IMPORTANT Essay on Wildlife Conservation in India (400+)

Here in this article, we discuss on wildlife through the Essay on Wildlife Conservation and some quick facts.

Introduction

  1. India – rich in wild life
  2. Kind of wild life in India
  3. Our National policy regarding wild life
  4. Preservation of wild life

Essay on Wildlife Conservation

 
Essay on Wildlife Conservation
 
Possessing tremendous diversity in climate and physical conditions, India has a great variety of fauna. More than 59353 thousands species of insects, 2000 fish, 518 reptiles, 1,266 birds, 410 mammals are found in the country.

 

The mammals include elephant the Indian bison (or gaur), Indian buffalo, nilgai, four-horned antelope (or chousingha), blackbuck (an Indian antelope), Indian wild ass (ghorkhur). There are also several species of deer such as Kashmir stage, swamp deer, spotted deer, musk deer, and mouse deer.

 
Importance of wildlife conservation
 
 

Among the animals of prey, the Indian lion is most important. It is the only lion to be found in the world found outside Africa. The tiger is our national animal.

They are about 3,890 in numbers. The general decline in its number has led to the launching of project tiger, a scheme to safeguard the tiger, its prey, and its habitat, in fifteen selected areas.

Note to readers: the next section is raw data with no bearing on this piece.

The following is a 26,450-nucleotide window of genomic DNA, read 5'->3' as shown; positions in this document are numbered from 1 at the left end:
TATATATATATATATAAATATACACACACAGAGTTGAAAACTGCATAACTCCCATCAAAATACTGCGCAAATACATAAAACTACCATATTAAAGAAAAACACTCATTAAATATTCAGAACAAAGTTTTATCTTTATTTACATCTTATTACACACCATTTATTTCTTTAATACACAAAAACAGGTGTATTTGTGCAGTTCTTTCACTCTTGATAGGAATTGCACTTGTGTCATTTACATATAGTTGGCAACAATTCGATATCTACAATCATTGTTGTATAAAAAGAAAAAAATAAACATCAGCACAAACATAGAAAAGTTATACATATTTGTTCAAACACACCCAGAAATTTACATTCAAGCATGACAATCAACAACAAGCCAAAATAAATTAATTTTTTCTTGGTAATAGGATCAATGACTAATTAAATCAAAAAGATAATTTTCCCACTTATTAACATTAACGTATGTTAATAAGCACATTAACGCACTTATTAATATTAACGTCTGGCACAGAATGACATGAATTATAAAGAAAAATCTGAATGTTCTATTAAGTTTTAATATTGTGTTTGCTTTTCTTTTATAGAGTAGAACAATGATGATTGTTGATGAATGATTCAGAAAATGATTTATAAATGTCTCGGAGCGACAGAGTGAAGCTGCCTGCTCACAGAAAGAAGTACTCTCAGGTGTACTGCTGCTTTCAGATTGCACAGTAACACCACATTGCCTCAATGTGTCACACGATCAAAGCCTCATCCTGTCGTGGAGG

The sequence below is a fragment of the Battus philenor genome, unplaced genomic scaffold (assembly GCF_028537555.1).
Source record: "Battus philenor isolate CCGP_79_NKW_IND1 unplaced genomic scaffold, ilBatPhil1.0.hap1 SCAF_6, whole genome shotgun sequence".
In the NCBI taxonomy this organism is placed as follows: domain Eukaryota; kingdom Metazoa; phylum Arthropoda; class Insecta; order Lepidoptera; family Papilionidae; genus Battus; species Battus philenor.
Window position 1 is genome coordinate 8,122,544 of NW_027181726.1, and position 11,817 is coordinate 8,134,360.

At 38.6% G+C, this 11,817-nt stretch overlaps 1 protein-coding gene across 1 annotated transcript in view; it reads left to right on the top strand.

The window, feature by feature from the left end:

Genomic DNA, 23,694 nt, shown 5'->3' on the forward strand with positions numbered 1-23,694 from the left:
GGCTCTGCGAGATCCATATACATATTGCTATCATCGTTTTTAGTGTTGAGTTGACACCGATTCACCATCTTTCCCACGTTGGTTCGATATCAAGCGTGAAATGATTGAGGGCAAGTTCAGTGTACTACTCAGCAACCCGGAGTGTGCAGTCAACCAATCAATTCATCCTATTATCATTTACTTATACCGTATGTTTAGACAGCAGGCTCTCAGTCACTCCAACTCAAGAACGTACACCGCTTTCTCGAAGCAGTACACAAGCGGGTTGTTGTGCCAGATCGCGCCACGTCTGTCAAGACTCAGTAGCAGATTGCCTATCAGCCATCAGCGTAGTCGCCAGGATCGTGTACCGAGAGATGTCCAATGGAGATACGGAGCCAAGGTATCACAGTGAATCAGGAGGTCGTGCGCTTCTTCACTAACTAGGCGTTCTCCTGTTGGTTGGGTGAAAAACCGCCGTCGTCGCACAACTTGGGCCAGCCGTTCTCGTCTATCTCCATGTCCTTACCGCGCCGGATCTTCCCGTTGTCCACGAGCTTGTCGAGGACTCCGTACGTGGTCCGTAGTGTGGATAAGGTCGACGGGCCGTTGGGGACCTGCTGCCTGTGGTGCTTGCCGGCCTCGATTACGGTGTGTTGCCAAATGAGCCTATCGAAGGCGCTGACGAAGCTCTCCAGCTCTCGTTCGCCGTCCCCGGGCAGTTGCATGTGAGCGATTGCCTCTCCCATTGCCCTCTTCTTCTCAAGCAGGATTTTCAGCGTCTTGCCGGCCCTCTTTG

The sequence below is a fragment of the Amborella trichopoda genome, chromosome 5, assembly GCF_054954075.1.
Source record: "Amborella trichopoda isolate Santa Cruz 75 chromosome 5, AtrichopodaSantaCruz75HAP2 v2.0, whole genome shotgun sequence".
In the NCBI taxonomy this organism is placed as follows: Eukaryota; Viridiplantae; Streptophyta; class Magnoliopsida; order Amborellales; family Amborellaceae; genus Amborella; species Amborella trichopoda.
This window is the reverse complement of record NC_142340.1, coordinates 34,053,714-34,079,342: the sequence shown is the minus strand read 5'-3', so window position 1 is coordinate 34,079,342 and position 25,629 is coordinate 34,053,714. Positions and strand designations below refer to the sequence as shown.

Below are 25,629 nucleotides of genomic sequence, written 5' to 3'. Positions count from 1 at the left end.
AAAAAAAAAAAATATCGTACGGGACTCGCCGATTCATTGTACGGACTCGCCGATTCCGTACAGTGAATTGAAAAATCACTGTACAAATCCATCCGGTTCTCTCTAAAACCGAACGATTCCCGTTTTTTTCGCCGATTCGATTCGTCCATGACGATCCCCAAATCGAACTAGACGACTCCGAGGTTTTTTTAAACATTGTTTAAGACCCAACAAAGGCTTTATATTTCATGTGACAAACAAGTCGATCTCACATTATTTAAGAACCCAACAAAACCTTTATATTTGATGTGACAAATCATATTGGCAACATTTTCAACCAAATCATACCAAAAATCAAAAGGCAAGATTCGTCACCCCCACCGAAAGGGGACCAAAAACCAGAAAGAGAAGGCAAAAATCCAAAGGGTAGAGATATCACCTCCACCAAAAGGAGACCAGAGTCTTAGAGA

Among other cats are the leopard, clouded leopard, snow leopard, and various species of smaller cats.

Several species of monkeys and langurs are also found in India. The lion-tailed macaque is found in the south. The peacock is our national bird.

Pheasants, geese, ducks, mynas, parakeets, pigeons, cranes, hornbills, and sunbirds are other important birds.

Crocodiles and gharials are found in the river and lakes of India. The saltwater crocodiles are found along the eastern coast and in the Andaman Nicobar islands.

Many schemes are in operation in different states for the breeding of crocodiles and releasing them in the wild.

Also_see : Essay on Zoo Visit

The great Himalayan range is also rich in fauna and includes wild sheep and goats, the markhor, the ibex, the shrew and the tapir. In the upper ranges of mountains, the snow leopard is found.

Conclusion

A national wildlife action plan adopted in 1983 provided the framework of the strategy for wildlife conservation in the future.

India is also a signatory to the Convention on the International treaty on endangered species for wild flora and fauna.

There are at present 51 national parks as in 2019, 543 wild sanctuaries and 54 zoological gardens in the country covering a protected area of approximately 88,000 sq. km.

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